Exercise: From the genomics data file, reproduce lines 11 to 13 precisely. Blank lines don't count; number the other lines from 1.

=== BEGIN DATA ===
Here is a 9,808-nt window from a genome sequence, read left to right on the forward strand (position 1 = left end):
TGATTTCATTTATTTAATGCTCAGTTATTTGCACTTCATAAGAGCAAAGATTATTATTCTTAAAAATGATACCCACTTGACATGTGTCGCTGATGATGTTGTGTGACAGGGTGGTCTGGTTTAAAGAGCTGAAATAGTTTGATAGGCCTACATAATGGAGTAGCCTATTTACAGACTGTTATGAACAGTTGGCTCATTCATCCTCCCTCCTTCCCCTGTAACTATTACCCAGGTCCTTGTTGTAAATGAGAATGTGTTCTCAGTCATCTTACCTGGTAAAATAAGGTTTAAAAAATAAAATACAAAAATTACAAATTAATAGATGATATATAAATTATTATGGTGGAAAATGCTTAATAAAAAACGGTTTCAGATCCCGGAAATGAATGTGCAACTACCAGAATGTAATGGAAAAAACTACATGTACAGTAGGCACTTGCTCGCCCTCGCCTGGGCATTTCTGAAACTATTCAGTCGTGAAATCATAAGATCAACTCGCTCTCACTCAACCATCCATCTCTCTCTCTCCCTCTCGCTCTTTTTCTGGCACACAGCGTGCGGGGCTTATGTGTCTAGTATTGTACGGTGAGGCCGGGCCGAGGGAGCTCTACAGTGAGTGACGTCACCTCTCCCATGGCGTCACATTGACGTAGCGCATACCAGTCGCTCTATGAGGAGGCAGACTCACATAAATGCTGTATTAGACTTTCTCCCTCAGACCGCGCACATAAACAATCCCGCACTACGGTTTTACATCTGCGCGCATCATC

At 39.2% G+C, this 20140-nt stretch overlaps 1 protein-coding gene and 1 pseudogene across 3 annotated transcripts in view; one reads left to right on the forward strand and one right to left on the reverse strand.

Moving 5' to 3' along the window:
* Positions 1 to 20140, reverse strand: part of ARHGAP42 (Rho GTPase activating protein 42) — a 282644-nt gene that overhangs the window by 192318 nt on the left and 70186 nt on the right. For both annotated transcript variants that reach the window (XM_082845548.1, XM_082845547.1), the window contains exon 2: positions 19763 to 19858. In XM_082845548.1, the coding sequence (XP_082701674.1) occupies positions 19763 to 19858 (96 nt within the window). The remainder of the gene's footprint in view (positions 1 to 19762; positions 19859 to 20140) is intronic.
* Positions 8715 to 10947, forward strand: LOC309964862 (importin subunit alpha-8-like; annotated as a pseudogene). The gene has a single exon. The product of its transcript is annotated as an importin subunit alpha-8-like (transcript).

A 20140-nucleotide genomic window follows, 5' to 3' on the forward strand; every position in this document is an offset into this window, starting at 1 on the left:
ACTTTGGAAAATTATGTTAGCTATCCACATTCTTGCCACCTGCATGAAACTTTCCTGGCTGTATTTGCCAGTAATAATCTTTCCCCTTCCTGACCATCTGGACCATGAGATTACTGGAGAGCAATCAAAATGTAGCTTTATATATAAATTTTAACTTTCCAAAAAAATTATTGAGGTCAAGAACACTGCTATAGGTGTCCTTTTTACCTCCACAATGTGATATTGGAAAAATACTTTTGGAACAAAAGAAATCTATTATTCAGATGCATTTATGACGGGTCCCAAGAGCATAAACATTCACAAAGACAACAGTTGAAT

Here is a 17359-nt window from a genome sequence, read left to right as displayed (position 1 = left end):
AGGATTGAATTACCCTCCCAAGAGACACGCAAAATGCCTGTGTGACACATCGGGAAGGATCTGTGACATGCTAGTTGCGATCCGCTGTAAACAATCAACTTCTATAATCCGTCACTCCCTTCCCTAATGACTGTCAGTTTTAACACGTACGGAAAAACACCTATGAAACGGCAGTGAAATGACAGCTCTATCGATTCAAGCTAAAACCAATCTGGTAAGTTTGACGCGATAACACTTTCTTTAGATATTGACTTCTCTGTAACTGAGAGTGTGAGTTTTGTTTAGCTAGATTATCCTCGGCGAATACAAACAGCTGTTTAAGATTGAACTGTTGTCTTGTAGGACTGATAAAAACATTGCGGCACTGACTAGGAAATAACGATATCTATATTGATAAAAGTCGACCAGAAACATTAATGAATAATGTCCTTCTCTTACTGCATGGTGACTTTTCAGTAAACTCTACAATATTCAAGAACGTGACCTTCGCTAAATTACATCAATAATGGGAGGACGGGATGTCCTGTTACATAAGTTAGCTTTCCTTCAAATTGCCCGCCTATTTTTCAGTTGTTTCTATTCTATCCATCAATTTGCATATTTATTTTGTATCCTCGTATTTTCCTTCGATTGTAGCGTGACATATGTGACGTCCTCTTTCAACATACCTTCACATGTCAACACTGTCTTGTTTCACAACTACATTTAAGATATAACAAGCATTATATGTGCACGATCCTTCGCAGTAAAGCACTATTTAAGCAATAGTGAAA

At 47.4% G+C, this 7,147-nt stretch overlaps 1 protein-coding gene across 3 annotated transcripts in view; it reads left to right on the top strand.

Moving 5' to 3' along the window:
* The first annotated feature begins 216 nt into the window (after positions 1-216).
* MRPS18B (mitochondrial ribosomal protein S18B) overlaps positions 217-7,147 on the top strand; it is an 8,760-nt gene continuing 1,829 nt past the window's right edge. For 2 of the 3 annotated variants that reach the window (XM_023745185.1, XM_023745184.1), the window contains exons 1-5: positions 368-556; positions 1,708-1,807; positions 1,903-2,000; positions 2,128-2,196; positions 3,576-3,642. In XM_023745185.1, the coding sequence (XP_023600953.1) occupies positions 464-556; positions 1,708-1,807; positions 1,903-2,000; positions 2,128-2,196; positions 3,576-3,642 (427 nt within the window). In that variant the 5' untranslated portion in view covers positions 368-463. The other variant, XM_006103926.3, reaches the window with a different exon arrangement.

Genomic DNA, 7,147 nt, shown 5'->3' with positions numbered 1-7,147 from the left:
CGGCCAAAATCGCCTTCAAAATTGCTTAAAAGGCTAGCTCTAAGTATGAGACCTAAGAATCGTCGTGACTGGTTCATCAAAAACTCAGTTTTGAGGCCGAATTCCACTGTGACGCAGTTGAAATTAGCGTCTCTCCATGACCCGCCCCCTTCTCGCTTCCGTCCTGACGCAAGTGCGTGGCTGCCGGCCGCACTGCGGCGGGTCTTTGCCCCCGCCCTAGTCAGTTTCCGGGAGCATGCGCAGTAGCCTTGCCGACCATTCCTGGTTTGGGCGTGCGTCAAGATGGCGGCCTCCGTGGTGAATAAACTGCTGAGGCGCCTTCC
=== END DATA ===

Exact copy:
At 47.4% G+C, this 7,147-nt stretch overlaps 1 protein-coding gene across 3 annotated transcripts in view; it reads left to right on the top strand.

Moving 5' to 3' along the window:
* The first annotated feature begins 216 nt into the window (after positions 1-216).